The Federal Reserve has gone on an interest-rate-raising spree in recent months as it belatedly attempts to put the inflation genie back in the bottle. There is, in this, an irony. The talking heads and maestros of finance — the experts whose every word markets hang on — spent months trying to calm rattled markets and investors by promising that inflation was transitory, that the fundamentals of the global economy were fine, and that once COVID-related supply chain glitches got sorted out, the world’s major economies would rapidly revert back to inflation in the desired 2 percent range.
They were, of course, hideously wrong. In hindsight, they ought to have gently raised interest rates and tapped the breaks on the housing market before the inflationary spiral took hold, instead of waiting until it was a crisis of such urgency that the massive and rapid interest rate hikes came to be seen as the only tool left in the Fed’s anti-inflation toolkit. But, of course, hindsight is everything. In the moment, their analysis of inflation in 2021 and early 2022 was ultimately as misguided as analyses made 15 years ago by those who waved off the increasingly urgent signs that the housing market was about to crash and pull down key pillars that propped up the global financial system.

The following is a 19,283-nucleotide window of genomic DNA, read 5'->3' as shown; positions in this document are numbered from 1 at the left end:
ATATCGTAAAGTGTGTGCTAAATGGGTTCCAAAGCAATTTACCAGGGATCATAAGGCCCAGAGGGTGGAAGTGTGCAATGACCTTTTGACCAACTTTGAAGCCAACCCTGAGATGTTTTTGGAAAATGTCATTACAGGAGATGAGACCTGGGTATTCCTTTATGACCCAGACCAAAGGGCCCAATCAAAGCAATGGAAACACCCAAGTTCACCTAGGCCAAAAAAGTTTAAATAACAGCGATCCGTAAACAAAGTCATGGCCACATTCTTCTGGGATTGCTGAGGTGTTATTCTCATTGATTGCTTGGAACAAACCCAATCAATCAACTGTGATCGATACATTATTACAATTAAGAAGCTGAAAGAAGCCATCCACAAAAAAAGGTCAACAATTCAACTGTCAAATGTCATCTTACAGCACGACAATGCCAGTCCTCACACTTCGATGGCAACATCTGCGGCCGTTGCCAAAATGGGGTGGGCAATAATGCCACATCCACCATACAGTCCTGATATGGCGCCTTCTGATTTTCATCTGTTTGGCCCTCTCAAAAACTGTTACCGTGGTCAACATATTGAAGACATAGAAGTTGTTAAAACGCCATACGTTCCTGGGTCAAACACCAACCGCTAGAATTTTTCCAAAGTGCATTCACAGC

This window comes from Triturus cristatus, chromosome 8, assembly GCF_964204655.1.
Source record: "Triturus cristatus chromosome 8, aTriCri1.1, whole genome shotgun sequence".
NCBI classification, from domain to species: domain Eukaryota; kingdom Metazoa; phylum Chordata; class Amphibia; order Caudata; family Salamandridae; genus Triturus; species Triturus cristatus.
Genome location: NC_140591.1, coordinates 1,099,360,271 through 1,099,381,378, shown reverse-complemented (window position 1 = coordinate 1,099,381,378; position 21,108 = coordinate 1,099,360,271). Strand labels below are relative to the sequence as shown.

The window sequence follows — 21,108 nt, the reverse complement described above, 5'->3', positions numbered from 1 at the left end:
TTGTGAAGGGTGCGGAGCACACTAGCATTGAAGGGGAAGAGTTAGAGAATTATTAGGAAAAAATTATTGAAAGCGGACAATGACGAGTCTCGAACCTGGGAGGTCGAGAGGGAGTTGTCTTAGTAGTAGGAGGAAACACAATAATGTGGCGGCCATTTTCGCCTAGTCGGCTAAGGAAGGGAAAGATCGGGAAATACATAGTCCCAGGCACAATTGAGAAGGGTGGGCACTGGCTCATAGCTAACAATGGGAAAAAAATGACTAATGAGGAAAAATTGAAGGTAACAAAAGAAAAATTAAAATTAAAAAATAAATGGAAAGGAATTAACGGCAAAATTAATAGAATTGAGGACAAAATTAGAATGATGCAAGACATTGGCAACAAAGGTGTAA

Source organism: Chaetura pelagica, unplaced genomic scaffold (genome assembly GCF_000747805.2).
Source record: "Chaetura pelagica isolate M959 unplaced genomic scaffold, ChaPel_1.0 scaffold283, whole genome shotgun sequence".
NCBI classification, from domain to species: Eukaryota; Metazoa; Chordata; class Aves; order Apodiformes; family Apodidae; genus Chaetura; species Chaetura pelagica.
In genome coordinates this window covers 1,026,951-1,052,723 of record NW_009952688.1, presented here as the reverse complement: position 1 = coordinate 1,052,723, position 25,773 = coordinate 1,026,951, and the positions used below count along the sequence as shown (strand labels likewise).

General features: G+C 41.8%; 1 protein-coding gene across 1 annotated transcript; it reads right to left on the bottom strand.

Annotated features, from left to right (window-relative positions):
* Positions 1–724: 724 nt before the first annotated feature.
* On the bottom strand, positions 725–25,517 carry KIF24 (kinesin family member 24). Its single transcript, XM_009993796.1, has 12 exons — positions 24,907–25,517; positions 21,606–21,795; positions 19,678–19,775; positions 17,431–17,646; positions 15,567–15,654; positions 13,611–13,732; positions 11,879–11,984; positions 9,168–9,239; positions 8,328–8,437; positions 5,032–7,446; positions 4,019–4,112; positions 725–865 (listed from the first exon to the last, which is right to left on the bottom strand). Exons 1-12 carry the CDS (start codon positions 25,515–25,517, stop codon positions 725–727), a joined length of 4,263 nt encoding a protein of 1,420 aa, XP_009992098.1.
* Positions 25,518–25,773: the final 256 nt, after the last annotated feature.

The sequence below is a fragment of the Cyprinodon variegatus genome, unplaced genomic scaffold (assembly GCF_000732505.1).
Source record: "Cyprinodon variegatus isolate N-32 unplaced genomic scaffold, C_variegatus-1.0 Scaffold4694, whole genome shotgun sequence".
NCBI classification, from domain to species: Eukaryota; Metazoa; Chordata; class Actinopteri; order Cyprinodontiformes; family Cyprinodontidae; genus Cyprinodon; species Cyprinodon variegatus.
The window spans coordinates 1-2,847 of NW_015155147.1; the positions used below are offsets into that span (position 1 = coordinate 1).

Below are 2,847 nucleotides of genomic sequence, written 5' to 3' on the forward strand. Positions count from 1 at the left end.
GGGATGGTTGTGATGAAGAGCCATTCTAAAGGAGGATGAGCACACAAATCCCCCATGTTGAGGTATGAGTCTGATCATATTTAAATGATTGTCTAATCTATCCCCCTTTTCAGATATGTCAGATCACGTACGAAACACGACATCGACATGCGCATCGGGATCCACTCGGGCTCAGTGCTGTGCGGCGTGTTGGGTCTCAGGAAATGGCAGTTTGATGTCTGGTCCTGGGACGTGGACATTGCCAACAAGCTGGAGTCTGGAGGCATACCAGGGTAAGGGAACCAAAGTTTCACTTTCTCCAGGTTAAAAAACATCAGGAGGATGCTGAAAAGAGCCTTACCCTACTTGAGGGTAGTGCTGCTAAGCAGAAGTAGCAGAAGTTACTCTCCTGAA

In 2006 through 2008, as the housing market grew increasingly volatile, policy makers and those controlling monetary policy ignored the problem until it was too late to make only mild interventions and modest tweaks. When vast numbers of people started to default on their mortgages, and lenders began to suffer a liquidity crisis, it took trillions of dollars of coordinated international interventions to keep the world’s financial system from entirely seizing up and to stop the major industrial economies from sliding into a depression.
Now, in 2022, a similarly inept response by experts who should have known better threatens to crash the housing market in which tens of millions of American families have invested their life savings, following the encouragement of policy makers who kept interest rates artificially low for more than a decade.